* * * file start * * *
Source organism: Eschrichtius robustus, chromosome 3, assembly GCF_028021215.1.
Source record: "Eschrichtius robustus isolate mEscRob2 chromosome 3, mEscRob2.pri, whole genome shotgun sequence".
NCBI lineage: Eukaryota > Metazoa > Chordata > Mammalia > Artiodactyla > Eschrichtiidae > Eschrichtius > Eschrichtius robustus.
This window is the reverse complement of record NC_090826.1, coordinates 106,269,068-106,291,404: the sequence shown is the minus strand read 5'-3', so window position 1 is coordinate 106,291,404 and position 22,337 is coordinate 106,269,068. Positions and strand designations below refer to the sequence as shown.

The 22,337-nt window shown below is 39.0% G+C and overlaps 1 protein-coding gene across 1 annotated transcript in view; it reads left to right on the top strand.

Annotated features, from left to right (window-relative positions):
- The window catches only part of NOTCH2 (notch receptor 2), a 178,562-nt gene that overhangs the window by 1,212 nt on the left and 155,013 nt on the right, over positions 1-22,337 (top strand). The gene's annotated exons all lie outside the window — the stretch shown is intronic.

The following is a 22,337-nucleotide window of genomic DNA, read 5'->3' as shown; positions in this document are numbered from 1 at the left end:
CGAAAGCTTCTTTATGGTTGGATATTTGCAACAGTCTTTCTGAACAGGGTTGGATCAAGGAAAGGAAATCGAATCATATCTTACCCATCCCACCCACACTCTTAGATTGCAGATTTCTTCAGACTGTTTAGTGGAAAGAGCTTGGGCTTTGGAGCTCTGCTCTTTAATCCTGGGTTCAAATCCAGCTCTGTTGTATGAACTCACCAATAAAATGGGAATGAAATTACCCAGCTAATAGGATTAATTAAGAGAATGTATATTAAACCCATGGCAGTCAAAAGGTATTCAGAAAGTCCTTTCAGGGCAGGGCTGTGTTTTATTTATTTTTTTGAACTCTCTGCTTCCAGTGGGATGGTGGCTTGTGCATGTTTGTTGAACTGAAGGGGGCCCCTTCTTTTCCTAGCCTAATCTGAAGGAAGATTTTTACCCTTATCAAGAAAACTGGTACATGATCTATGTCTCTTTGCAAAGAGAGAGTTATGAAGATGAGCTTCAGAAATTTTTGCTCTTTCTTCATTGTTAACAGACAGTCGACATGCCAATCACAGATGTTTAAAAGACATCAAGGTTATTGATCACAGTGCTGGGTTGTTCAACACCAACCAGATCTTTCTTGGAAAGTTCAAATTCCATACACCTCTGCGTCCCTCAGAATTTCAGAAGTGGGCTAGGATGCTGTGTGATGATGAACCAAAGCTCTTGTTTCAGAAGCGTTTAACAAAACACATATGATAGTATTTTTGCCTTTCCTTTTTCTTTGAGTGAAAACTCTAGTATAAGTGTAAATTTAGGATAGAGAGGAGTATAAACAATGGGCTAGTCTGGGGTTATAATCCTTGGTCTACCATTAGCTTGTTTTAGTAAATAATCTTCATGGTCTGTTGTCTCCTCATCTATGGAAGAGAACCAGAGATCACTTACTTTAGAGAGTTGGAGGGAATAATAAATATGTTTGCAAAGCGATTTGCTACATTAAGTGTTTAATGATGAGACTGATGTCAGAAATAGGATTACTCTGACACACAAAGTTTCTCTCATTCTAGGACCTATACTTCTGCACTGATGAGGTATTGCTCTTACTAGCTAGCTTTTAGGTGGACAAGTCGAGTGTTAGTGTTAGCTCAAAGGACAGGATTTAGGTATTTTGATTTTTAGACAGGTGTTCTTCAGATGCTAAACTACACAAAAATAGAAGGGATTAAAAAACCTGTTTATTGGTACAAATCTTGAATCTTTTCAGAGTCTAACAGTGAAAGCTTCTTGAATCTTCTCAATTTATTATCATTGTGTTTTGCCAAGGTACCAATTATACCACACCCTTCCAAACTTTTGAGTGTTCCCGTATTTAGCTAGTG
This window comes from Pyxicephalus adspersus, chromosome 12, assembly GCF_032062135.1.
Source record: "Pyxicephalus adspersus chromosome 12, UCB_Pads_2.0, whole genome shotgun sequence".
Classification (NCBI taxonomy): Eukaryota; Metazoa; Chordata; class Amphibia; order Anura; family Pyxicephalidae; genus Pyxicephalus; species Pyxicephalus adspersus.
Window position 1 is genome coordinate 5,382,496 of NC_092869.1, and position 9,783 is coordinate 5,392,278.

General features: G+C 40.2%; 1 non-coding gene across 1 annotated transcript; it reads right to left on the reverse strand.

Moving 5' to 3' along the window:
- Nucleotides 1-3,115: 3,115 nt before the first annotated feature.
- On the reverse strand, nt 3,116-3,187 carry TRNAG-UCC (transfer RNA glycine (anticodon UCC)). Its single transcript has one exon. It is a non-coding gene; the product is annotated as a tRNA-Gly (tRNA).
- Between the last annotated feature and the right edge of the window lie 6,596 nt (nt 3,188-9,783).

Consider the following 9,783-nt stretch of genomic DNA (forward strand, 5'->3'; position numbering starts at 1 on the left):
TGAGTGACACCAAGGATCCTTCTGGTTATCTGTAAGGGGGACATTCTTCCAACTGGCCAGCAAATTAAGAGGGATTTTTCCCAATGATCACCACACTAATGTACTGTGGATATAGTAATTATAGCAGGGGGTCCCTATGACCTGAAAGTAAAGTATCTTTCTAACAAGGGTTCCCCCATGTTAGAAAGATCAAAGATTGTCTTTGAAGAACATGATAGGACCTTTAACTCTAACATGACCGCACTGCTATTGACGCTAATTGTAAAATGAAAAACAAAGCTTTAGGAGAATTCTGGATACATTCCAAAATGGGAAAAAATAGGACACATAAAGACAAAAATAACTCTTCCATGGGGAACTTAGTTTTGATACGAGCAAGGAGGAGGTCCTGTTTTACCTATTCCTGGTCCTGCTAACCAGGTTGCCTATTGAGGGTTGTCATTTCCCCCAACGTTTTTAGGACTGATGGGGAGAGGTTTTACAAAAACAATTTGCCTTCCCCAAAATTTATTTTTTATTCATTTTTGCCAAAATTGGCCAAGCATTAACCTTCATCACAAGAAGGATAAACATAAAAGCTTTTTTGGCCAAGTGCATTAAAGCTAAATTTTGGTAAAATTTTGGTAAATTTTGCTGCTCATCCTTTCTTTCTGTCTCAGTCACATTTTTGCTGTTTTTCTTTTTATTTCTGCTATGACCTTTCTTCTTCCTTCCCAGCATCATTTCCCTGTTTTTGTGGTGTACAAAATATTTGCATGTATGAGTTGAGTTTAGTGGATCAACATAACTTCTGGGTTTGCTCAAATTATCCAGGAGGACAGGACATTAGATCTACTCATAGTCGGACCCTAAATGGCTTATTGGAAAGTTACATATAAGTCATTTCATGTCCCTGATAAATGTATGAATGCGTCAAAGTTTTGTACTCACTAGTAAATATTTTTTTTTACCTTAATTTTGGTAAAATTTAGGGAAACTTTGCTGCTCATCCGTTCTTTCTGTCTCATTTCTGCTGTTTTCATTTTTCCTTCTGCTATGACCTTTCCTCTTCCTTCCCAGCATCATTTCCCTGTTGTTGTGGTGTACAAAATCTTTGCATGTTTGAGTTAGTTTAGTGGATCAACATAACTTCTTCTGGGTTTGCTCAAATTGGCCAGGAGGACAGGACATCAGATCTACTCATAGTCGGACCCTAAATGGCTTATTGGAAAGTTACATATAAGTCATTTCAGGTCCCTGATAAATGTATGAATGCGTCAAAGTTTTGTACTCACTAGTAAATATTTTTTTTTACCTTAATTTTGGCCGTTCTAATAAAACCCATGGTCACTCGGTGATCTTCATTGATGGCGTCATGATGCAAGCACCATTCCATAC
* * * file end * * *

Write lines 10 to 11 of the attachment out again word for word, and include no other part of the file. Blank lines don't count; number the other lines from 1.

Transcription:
This window comes from Pyxicephalus adspersus, chromosome 12, assembly GCF_032062135.1.
Source record: "Pyxicephalus adspersus chromosome 12, UCB_Pads_2.0, whole genome shotgun sequence".